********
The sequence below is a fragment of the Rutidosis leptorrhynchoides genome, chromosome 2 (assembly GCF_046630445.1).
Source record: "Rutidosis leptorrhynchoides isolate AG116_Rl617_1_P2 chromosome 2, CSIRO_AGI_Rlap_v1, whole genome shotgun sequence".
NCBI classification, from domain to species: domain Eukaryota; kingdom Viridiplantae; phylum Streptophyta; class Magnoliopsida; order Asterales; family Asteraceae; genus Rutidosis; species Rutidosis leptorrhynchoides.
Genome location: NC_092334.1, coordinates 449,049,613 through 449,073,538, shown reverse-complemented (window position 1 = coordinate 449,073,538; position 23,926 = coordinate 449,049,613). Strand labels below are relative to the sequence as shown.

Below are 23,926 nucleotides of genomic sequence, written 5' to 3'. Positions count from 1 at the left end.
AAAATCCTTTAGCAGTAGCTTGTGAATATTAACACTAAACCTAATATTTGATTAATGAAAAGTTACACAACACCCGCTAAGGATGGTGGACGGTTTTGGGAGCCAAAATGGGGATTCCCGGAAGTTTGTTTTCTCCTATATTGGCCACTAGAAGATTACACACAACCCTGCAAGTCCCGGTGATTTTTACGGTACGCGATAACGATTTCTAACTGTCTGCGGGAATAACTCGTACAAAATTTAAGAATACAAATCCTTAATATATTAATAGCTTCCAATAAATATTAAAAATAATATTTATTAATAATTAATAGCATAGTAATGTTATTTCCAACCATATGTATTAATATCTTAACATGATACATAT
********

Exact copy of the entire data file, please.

The sequence below is a fragment of the Rutidosis leptorrhynchoides genome, chromosome 2 (assembly GCF_046630445.1).
Source record: "Rutidosis leptorrhynchoides isolate AG116_Rl617_1_P2 chromosome 2, CSIRO_AGI_Rlap_v1, whole genome shotgun sequence".
NCBI classification, from domain to species: domain Eukaryota; kingdom Viridiplantae; phylum Streptophyta; class Magnoliopsida; order Asterales; family Asteraceae; genus Rutidosis; species Rutidosis leptorrhynchoides.
Genome location: NC_092334.1, coordinates 449,049,613 through 449,073,538, shown reverse-complemented (window position 1 = coordinate 449,073,538; position 23,926 = coordinate 449,049,613). Strand labels below are relative to the sequence as shown.

Below are 23,926 nucleotides of genomic sequence, written 5' to 3'. Positions count from 1 at the left end.
AAAATCCTTTAGCAGTAGCTTGTGAATATTAACACTAAACCTAATATTTGATTAATGAAAAGTTACACAACACCCGCTAAGGATGGTGGACGGTTTTGGGAGCCAAAATGGGGATTCCCGGAAGTTTGTTTTCTCCTATATTGGCCACTAGAAGATTACACACAACCCTGCAAGTCCCGGTGATTTTTACGGTACGCGATAACGATTTCTAACTGTCTGCGGGAATAACTCGTACAAAATTTAAGAATACAAATCCTTAATATATTAATAGCTTCCAATAAATATTAAAAATAATATTTATTAATAATTAATAGCATAGTAATGTTATTTCCAACCATATGTATTAATATCTTAACATGATACATAT